Again, I’m hardly the only one to notice this winter’s local paucity of red squirrels, as evidenced by my two main contacts for this story. In our online exchange of observations, Jane commented, “I have been delighted that we don’t have many squirrels this winter [raiding bird feeders]. There were so many the last three years, they drove us crazy. We only have two this year.” And in his email to me, Pat noted, “I too have seen very few squirrels . . . However I do have two red squirrels in my yard that are doing well on peanuts and sunflower seeds!”
So, what’s going on?
Well, I have a theory. Or call it a hunch. You see, the seeds in spruce cones are important foods for both red squirrels and pine grosbeaks. Especially squirrels. And last summer’s “crop” of spruce cones in the Anchorage area was, in my experience, a bust. It’s true I didn’t conduct any sort of formal study, so I suppose some might dismiss it as mere anecdotal evidence. But early last summer I did notice that spruce trees in my neighborhood had produced few cones. And when I began checking spruces in other parts of town and the forested slopes in Chugach State Park’s “front range,” nearly all of those trees too had few, if any, cones.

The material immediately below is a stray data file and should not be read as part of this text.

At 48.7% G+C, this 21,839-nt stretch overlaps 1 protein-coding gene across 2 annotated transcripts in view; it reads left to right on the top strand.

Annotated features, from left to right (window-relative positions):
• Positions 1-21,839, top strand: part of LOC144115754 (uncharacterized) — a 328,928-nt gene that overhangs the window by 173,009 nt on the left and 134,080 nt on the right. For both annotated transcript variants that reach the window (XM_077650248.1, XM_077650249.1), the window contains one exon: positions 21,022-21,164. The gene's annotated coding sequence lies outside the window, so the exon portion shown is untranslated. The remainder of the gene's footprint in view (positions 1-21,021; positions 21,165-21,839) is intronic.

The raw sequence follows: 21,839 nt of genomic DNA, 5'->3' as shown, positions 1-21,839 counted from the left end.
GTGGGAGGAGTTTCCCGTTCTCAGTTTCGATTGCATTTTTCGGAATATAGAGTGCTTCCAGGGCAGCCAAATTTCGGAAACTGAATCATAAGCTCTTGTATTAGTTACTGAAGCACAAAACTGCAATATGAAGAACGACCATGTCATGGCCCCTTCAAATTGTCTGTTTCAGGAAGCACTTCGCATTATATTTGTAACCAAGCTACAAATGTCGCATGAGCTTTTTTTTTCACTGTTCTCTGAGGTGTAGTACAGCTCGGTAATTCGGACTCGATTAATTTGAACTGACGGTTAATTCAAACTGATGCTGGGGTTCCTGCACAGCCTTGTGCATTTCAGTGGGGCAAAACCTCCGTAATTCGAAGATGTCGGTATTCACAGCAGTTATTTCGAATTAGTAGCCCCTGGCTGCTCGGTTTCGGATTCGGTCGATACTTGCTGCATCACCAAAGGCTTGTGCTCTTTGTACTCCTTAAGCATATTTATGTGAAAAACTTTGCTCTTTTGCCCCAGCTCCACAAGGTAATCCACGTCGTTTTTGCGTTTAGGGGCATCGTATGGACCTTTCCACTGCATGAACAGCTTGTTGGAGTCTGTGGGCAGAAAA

This, then, is what I’ve come to wonder: are the low numbers of squirrels and grosbeaks in Anchorage this winter connected to the dearth of spruce cones?
I’m pretty darn sure that’s true for squirrels. Not only do they depend heavily on spruce cones to survive winter, they’re highly territorial critters and would be competing with neighboring squirrels for limited food supplies. Some squirrels might get lucky, like those who have access to Pat and Jane’s feeders. But Jane’s observations suggest even supplemental foods only go so far. I’m guessing a lot of Anchorage-area squirrels have either starved or died in territorial disputes this winter.